Davis: When I first joined it was a sleeping giant. It was a business that was just happy to be third in the market. And I think it was a business that was culturally just prepared to accept where they were. So, I think the biggest challenge we had was to instil into the organisation a sense of pride and ambition. A sense of determination to go after the competition. A sense of belief that what we were doing was building a network that could be the number one network in Australia. That shouldbe the number one network in Australia, based on the brands that it had and the demographic profile it had.
Very quickly, what I found was that there was a huge layer of the organisation that really just wanted go in one direction. Whatever direction we went in, didn’t matter. They just wanted to go in one cohesive direction.
Because it wasn’t performing, you can very quickly get good gains and show people that what we are doing is actually about investing and growing the business and the belief came through very quickly with the staff in terms of what we were trying to do.
I do believe that it’s important to be open in communication to staff. So, I would do regular briefings. I would travel round the country. I would do presentations. I tell people the good news and the bad news. Because I just think that with 430 odd people working here if you can get that ball of momentum going with you then you can do pretty incredible things.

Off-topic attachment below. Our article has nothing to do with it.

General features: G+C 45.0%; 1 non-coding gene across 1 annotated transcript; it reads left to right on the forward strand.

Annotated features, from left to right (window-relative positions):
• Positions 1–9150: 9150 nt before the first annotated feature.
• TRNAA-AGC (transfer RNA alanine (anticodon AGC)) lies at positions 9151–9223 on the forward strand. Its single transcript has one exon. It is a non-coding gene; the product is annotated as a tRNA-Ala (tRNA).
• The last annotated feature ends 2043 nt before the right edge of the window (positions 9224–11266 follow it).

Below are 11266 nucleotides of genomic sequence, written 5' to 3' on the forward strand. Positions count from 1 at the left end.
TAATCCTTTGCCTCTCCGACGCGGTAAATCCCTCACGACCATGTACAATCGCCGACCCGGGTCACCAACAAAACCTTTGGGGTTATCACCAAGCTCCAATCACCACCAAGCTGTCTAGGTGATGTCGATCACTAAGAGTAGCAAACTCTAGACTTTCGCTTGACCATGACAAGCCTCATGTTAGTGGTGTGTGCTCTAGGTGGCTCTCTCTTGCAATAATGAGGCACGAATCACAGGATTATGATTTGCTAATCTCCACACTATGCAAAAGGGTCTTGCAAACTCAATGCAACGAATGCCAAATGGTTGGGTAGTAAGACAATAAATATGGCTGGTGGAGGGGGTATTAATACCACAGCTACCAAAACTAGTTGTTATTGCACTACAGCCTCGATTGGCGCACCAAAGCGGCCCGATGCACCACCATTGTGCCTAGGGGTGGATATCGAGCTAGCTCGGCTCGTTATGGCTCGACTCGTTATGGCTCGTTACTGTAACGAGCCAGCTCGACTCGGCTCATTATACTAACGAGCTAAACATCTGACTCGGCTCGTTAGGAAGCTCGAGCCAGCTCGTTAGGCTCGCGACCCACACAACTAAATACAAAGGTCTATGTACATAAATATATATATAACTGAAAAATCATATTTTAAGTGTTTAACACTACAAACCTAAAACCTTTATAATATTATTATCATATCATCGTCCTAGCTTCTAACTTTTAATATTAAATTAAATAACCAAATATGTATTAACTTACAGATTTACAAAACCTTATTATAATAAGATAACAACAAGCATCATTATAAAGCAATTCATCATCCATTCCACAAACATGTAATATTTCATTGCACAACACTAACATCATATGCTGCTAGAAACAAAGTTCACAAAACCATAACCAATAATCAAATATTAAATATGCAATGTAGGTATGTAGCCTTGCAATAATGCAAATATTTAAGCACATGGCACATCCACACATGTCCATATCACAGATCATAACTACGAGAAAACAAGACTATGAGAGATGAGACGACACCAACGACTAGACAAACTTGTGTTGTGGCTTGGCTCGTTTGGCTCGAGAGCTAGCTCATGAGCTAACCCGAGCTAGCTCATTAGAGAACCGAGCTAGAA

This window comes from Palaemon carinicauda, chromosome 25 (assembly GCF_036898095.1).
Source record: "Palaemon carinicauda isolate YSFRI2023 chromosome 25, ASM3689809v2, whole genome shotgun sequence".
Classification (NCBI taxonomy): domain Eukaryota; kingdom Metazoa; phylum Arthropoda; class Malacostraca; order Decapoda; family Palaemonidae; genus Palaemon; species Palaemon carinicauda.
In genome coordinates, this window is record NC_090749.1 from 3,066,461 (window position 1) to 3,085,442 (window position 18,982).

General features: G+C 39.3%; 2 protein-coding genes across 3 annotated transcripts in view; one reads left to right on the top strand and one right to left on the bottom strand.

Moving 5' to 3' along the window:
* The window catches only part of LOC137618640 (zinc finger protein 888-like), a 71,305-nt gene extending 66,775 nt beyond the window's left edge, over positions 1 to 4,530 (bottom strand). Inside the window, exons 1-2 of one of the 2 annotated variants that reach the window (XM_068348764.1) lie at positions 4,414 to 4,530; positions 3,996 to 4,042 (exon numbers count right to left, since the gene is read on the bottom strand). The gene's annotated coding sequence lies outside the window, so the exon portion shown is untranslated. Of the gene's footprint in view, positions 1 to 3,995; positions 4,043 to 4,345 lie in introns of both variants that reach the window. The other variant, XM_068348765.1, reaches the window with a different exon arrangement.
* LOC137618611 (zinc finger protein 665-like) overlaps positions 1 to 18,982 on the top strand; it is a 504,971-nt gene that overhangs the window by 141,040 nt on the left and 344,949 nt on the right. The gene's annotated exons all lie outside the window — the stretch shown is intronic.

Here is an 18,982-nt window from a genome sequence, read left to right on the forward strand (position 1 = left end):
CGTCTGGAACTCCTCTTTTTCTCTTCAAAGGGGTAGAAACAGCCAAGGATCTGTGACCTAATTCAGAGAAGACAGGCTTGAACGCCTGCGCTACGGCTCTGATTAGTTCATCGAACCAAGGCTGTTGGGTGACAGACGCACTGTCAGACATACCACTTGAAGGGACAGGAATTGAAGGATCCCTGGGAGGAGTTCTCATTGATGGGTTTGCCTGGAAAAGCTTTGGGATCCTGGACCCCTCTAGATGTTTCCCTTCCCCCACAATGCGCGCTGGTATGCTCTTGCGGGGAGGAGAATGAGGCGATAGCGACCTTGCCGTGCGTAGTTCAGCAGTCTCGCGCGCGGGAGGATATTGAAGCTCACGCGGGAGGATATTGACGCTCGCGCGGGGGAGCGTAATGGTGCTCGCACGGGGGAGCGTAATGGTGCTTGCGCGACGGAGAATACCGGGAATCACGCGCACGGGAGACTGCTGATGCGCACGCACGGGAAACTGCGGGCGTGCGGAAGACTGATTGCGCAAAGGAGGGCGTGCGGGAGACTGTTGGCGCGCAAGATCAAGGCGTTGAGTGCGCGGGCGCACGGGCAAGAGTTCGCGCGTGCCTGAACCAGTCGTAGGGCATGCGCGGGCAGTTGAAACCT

radioinfo: How would you define leadership?
Davis: Gosh, you could write a book on that one…
radioinfo: You could. But this is radio, you only have 30 seconds.
Davis: Great. I think it’s having a vision. Having a purpose, having a belief and then bringing people on the journey with you – and explaining what the vision is and letting people have a go.

By all accounts – and there were many that followed her sacking yesterday – Ms Guthrie was unable to articulate a cohesive vision to her staff in the manner that a Ciaran Davis and most of the current crop of commercial media CEOs can. 
ABC Chairman Justin Milne (left) put it succinctly when he told ABC News, “The board felt in the end that her leadership style was not the style that we needed going forward.”
To be fair, as the public broadcaster, the role of Managing Director of the ABC is one the most difficult in Australia, made considerably more challenging by the need to engage with government in order to secure funding. “That’s possibly an area that could’ve been better,” said Mr Milne.